Picture: heavyweight championship bout between Rocky Marciano and Archie Moore at Yankee Stadium (The New Yorker, September 21, 1955)
“There was no doubt that the fight had caught the public imagination, ever sensitive to a meeting between Hubris and Nemesis, as the boys on the quarterlies would say, and the bookies were laying 18-5 on Nemesis, according to the boys on the dailies, who always seem to hear.” – excerpt from The Sweet Science by A.J. Liebling (1956)
A heavyweight fight is brewing, and fixed-income investors sit ringside. Interest rate Bulls have the steepness of the yield curve, threats to global growth from COVID variants, and labor market slack in their corner. Interest rate Bears have rising inflation data, highly negative real yields, and heightened Treasury supply in their corner. Both await the ding-ding of the bell by the Federal Reserve, signaling that their monthly purchases of $80bn Treasuries and $40bn Agency MBS will begin to taper towards zero. In the meantime, investors can handicap this bout by dissecting current Treasury market pricing with a few tricks and TIPS.
It’s about the Forward Curve
Even if rates rise, longer Treasuries may still out-earn shorter duration alternatives if the yield curve is positively sloped. For example, if an investor has a two-year investment horizon, they have a choice between a two-year Treasury at 21bps or a 12-month T-Bill at 7bps plus a roll in one year to another 12-month T-Bill. For the investor to match the income on the two-year Treasury, the T-Bill roll will have to be at a yield of at least 34bps. If the curve shifts higher by, say 25bps, over the next year, then the investor is still better off buying the two-year Treasury today. So, it’s not only about the direction of rates, but also the magnitude and timing of the move. Forward rates, derived from the shape of the Treasury curve, help us to quantify the real hurdle in a rising rate environment.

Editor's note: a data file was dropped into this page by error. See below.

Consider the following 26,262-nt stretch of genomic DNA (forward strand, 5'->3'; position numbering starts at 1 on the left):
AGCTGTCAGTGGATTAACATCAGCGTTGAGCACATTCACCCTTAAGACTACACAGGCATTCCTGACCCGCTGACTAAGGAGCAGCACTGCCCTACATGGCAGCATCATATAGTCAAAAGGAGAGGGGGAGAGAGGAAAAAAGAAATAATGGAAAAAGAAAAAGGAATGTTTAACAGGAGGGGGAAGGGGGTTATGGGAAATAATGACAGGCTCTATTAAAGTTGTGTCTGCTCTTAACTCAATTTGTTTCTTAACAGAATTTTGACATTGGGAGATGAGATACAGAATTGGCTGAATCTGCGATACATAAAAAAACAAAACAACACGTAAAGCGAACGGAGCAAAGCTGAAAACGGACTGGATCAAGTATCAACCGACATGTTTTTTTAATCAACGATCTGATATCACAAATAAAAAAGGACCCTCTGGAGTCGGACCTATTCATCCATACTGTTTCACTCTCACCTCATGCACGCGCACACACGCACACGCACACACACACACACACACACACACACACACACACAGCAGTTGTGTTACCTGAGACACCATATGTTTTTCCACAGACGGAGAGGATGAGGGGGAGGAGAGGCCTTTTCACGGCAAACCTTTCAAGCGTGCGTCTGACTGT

Put TIPS in Their Place
Recently, much ink has been spilled about the rally of real (TIPS) yields deep into negative territory. As of this writing, the 10-year TIPS yield hovers around -1.10%, and the entire curve is trading at negative yields. But this phenomenon has more to do with the rise in break-evens (more here) than the market’s indictment on real economic growth. Real yields trade in the shadow of the Treasury market, whose market float is 10x that of TIPS. If the Treasury curve is unfazed by rising inflation expectations, then TIPS yields must rally to compensate. Historically, nominal and real yields have both moved higher to differing degrees when inflation expectations rebound with the economy. In the current environment, downward pressure on nominal yields from Quantitative Easing, outsized bank demand, and insatiable overseas investor appetite is likely offsetting the inflation pressures on nominal Treasury yields.
Watch the Term-Premium Models
Term-premium models offer a quantitative assessment of fair value for interest rates. They measure the yield compensation for holding duration risk in lieu of rolling cash/T-bills over a long-dated horizon. So, the models project short rates, either from economist surveys or statistical regressions, often years into the future. If the Treasury yield exceeds the weighted average yield of the short rate projection, then the term premium is positive, and vice versa (see Figure 1). A “yield residual” implied by a term premium model may exist in Treasury pricing for a variety of reasons – investors are shunning duration amidst heightened macro uncertainty, rotating into other asset classes for diversification purposes, and/or anticipating changes in supply due to anticipated fiscal policy. But term premium models are not crystal balls. They’re only helpful as relative guideposts for volatile interest rates. Adjusting nominal Treasury yields for term premiums does help us uncover persistent market signals over time.